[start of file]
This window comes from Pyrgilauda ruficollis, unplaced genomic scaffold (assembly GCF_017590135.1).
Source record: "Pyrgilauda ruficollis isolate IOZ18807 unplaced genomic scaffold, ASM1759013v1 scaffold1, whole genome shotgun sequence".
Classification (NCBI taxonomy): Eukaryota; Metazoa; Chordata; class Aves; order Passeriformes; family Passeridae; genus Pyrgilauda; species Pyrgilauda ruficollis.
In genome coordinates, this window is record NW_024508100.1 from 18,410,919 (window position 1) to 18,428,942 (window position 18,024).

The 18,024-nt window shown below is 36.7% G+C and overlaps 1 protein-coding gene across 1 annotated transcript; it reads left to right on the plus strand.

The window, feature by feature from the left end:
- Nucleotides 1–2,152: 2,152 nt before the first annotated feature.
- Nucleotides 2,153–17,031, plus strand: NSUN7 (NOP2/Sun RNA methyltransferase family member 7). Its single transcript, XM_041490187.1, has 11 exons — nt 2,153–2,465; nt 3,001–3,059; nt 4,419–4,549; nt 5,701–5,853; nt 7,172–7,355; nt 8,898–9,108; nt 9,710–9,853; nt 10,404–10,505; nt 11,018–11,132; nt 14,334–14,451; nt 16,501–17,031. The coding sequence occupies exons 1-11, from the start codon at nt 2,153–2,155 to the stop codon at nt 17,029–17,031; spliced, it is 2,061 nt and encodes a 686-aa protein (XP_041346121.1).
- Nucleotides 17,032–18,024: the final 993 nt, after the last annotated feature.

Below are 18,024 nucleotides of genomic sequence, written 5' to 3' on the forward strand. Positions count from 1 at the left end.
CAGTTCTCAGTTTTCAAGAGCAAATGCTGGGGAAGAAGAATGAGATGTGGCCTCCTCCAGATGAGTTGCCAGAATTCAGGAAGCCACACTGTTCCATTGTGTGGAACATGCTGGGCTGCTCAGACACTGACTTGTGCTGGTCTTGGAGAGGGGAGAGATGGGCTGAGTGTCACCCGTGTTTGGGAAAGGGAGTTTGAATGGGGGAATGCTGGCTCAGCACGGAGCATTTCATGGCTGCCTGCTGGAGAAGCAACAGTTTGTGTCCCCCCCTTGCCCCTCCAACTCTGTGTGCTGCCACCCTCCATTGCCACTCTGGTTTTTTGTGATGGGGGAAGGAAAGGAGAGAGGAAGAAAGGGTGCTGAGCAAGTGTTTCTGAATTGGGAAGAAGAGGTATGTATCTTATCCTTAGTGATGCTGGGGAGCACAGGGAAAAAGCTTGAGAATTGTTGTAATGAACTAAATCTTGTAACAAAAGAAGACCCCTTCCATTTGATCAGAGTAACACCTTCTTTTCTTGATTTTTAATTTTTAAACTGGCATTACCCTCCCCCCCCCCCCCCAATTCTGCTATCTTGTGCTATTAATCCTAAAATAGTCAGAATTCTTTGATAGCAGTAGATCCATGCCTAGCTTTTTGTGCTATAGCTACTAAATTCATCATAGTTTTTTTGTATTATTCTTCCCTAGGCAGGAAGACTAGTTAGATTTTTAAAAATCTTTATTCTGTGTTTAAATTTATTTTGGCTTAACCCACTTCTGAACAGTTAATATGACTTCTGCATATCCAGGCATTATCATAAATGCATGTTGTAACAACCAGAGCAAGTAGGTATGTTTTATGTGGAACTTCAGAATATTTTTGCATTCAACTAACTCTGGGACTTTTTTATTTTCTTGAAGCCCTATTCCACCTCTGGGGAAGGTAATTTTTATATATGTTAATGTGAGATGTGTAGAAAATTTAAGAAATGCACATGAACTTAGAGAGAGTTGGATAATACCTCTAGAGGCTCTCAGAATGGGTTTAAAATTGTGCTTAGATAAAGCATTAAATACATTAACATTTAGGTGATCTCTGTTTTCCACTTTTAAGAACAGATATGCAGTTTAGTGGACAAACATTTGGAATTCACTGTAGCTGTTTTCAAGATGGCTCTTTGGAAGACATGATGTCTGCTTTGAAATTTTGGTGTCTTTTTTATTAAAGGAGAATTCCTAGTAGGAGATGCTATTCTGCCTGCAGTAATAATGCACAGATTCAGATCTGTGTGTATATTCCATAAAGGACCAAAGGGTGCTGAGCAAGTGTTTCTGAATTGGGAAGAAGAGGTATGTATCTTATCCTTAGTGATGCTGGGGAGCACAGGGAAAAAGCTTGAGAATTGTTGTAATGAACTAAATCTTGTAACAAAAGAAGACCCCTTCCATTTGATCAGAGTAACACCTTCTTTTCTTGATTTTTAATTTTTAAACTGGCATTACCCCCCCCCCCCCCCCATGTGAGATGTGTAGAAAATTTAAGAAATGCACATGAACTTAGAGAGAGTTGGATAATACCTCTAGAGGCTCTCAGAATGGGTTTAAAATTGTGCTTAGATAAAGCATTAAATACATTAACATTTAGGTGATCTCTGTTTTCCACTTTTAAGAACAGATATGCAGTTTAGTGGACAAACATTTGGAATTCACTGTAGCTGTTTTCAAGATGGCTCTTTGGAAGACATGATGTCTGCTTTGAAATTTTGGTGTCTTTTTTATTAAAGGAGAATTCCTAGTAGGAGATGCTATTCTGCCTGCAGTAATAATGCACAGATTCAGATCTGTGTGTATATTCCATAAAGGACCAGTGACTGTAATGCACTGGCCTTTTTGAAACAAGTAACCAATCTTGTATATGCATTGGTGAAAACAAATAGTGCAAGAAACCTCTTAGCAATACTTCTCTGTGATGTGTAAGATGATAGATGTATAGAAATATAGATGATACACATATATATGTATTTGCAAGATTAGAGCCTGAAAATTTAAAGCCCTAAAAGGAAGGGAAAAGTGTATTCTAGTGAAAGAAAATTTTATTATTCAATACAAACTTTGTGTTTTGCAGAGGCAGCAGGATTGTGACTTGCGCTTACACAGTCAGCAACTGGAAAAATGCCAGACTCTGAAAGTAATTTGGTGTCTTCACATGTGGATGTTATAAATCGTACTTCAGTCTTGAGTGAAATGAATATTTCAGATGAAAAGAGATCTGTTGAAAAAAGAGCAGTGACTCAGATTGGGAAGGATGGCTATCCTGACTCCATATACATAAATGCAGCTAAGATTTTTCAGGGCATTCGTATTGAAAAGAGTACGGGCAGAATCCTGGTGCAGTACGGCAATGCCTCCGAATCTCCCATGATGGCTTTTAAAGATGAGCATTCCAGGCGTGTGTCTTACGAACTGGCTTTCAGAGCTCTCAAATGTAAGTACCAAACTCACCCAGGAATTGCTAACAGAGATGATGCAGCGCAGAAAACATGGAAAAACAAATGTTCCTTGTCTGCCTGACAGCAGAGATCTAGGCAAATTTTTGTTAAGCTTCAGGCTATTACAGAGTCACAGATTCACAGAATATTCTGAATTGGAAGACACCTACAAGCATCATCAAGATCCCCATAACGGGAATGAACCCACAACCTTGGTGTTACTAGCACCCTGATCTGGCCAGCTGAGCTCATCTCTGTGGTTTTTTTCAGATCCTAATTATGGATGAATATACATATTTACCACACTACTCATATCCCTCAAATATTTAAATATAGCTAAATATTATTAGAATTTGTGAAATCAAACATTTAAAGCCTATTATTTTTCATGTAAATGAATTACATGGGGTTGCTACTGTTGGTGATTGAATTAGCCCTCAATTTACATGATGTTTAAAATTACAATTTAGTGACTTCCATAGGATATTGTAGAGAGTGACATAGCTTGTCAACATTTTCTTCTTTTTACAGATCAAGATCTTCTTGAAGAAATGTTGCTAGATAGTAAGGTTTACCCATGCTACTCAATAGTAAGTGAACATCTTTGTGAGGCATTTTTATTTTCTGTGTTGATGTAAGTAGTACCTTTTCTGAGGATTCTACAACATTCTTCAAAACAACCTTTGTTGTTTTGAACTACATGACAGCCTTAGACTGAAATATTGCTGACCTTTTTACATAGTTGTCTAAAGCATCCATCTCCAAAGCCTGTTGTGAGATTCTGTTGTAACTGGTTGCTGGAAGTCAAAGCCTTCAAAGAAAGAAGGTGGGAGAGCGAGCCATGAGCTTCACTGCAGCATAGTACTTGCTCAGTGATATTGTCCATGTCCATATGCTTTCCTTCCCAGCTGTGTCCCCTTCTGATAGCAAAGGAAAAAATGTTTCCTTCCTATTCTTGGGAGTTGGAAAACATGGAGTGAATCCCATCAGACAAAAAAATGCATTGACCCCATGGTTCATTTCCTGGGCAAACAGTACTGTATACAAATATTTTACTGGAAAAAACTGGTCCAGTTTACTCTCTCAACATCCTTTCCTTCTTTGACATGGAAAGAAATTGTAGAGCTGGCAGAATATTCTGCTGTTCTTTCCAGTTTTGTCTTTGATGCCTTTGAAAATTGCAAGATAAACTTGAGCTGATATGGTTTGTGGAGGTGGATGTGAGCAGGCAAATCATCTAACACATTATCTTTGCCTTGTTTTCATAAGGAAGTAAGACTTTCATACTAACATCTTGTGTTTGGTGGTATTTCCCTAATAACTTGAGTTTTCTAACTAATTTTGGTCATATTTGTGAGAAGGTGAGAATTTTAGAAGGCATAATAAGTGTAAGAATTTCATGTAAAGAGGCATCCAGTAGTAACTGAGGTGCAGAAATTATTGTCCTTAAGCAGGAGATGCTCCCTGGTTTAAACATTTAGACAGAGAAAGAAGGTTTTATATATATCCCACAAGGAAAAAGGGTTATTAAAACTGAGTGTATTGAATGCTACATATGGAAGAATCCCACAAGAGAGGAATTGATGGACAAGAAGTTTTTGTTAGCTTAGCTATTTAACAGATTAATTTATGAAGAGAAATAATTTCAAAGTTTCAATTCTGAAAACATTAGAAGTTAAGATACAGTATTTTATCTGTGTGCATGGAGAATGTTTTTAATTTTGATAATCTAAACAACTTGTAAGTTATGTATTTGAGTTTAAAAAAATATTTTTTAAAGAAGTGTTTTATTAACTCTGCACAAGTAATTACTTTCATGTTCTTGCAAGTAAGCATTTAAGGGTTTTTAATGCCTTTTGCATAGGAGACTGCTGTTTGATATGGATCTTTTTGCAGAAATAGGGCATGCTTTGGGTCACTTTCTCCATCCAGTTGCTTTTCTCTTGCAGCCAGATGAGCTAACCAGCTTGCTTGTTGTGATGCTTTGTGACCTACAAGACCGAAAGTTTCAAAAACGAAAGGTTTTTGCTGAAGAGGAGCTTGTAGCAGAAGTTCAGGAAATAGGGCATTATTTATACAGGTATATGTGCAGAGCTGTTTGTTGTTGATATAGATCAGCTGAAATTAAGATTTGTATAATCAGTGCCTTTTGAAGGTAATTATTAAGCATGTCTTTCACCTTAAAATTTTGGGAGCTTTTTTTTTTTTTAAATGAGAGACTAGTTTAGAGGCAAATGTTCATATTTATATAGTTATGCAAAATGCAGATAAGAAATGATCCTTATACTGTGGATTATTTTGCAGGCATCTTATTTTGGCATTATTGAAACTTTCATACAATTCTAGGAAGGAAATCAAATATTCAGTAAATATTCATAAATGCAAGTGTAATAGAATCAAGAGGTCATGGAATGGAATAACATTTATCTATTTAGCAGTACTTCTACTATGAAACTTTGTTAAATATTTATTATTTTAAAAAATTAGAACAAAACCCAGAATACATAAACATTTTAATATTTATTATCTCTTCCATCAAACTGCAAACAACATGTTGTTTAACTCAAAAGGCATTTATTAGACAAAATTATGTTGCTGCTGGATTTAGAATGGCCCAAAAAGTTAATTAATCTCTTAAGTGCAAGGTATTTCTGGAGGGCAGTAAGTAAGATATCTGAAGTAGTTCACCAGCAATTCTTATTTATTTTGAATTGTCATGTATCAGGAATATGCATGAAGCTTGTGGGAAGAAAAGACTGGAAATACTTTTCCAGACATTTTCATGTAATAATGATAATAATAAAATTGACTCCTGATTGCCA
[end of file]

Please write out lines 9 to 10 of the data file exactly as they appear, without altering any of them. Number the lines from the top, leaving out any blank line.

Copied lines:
- Nucleotides 17,032–18,024: the final 993 nt, after the last annotated feature.

Below are 18,024 nucleotides of genomic sequence, written 5' to 3' on the forward strand. Positions count from 1 at the left end.